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Quality Water Filters 4 You Posting Page
Tuesday, February 12, 2013
One of the safer places to drink the water is in a rural area, especially if you have your own well. Depending only on your own water supply ensures that you have a good idea of what is in it, and allows you to deal with problems as they arise.
Unless metropolitan water is piped out to the rural areas near a city, or water is drawn directly from a watercourse such as a river which is also polluted with sewage effluent and so on, then the main risks are from agricultural land runoff, mineral deposits, or both. There are a number of different ways you can form a clear idea of whether rural water filtration is needed.

  • Having your water tested periodically – perhaps once or twice a year – is the most certain indicator of what, if any, pollutants are present in it and what filter is best for your use.
  • Soil type has a strong bearing on whether pollutants can successfully penetrate to the water table and thus possibly affect your well. Loose, sandy soil provides only poor to moderate filtration of barnyard waste, fertilizer, pesticides, insecticides, and herbicides. By contrast, dense clay soil filters out all contaminants within a few inches in most cases, unless the quantity is truly overwhelming. If your soil is loose and sandy, filtration may be needed, while the denser the soil, the less likely chemicals are to leach through into your well water.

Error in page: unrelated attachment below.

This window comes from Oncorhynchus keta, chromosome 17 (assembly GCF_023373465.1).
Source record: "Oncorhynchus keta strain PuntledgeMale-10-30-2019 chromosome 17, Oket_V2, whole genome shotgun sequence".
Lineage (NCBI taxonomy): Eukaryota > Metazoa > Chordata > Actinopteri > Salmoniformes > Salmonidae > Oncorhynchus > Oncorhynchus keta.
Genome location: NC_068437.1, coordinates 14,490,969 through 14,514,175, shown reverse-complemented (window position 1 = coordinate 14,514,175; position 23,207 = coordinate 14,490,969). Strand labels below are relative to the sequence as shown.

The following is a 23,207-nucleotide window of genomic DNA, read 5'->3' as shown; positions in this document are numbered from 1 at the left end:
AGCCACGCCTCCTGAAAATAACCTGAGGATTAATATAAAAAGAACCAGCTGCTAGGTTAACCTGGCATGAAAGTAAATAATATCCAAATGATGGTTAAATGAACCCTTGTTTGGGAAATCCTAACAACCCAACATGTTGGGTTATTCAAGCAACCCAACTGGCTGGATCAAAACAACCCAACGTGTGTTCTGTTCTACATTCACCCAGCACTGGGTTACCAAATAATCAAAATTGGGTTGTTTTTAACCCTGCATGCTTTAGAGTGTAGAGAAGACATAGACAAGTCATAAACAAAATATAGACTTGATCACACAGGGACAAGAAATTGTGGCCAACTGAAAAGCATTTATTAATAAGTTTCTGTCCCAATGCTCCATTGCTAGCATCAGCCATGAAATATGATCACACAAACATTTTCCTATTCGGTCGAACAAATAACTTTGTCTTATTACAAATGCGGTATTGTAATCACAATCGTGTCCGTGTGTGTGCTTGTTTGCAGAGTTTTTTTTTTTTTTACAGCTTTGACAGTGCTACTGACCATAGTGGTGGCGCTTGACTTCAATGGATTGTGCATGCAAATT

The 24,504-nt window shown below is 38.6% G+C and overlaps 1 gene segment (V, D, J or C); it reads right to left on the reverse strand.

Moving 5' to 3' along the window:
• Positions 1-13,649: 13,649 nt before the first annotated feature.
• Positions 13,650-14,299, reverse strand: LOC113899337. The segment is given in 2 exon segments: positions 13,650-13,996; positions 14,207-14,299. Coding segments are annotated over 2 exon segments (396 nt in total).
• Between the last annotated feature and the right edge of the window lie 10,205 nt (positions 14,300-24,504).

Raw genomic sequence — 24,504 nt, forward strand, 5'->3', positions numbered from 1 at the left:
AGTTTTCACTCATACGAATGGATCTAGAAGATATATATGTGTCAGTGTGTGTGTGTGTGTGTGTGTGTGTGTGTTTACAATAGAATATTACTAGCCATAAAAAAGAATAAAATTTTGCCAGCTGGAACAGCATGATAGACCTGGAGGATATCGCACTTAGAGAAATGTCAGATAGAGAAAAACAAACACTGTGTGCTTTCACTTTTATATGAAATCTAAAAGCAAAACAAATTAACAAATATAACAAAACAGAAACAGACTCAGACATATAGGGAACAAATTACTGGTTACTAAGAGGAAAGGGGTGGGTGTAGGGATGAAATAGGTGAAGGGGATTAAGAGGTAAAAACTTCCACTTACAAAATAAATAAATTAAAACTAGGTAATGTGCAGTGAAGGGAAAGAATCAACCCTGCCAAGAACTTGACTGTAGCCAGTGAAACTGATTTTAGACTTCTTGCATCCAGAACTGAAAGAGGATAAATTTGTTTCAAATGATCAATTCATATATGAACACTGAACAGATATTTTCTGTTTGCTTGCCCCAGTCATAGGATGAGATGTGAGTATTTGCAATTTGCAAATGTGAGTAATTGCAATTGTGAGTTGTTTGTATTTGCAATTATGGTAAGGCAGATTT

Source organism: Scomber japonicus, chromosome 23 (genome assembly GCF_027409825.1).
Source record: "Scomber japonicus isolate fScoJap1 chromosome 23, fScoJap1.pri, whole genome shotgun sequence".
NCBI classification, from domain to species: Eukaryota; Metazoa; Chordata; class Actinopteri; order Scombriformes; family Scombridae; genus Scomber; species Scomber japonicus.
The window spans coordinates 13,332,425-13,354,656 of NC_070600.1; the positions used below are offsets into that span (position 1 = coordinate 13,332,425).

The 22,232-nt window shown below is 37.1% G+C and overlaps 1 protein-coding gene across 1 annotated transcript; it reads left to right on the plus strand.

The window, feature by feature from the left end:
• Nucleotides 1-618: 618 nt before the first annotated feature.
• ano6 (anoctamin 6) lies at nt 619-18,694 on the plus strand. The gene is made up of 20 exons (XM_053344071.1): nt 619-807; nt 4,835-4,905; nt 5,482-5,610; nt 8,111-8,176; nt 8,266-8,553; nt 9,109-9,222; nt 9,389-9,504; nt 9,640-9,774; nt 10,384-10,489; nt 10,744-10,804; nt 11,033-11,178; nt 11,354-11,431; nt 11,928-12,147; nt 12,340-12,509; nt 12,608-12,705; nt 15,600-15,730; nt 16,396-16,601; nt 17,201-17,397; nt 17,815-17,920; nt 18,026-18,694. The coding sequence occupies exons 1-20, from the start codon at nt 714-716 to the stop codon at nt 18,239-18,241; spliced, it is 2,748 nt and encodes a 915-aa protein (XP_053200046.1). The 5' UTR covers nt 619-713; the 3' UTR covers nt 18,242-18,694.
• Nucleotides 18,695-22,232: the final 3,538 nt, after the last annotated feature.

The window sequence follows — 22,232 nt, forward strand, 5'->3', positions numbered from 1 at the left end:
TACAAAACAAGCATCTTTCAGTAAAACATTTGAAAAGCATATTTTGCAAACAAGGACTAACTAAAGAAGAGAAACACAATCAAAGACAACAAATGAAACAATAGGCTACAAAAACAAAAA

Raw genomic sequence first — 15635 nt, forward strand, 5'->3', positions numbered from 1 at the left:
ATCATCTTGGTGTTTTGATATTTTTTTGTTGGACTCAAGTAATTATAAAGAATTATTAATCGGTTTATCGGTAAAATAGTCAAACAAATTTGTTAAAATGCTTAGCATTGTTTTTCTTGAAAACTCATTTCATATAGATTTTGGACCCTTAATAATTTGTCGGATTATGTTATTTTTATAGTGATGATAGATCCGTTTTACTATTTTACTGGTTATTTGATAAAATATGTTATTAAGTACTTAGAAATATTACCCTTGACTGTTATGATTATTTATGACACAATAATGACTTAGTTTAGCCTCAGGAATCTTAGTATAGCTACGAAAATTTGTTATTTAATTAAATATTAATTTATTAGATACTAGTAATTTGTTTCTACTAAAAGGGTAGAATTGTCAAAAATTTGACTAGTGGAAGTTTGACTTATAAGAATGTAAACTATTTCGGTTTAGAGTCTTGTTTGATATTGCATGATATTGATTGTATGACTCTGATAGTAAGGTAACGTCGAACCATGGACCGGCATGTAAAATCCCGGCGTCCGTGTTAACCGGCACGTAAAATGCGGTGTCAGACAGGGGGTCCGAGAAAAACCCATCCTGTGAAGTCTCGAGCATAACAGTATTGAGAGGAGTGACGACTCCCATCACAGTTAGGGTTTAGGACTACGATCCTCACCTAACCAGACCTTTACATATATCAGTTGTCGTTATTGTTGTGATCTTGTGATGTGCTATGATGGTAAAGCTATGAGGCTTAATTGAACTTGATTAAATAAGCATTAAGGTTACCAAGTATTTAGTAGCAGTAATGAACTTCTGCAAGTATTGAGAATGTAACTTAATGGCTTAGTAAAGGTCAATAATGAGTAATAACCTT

• The frequency and amount of rain affects pollutant runoff. Frequent, heavy rains raise the chance of chemicals finding their way into your well water, while a drier climate lessens the risk. Those who live in a rainy, moist area are more apt to need a good water filter even for their own well water if the well is down slope from farmland. 
  • If you are using pesticides, herbicides, or insecticides on your own crops, spray only when clear, sunny weather is coming. Spraying before a rainstorm is likely to wash at least some of the chemical into the local groundwater, and thus, possibly, into your well. 
  • Pesticides used in greenhouses are more likely to persist – and pollute – than those used in the open air. This is due to the effect of ultraviolet light on pesticides and similar chemicals. Ultraviolet breaks these chemicals down quickly into harmless constituent compounds, but the glass of a greenhouse blocks most ultraviolet radiation. Plastic greenhouses do not have this effect, allowing most ultraviolet light through. If you have a greenhouse on your property, or there are greenhouses nearby, there is a higher chance your water is chemically contaminated and a good water filter is advisable.

by: Chris Tracey


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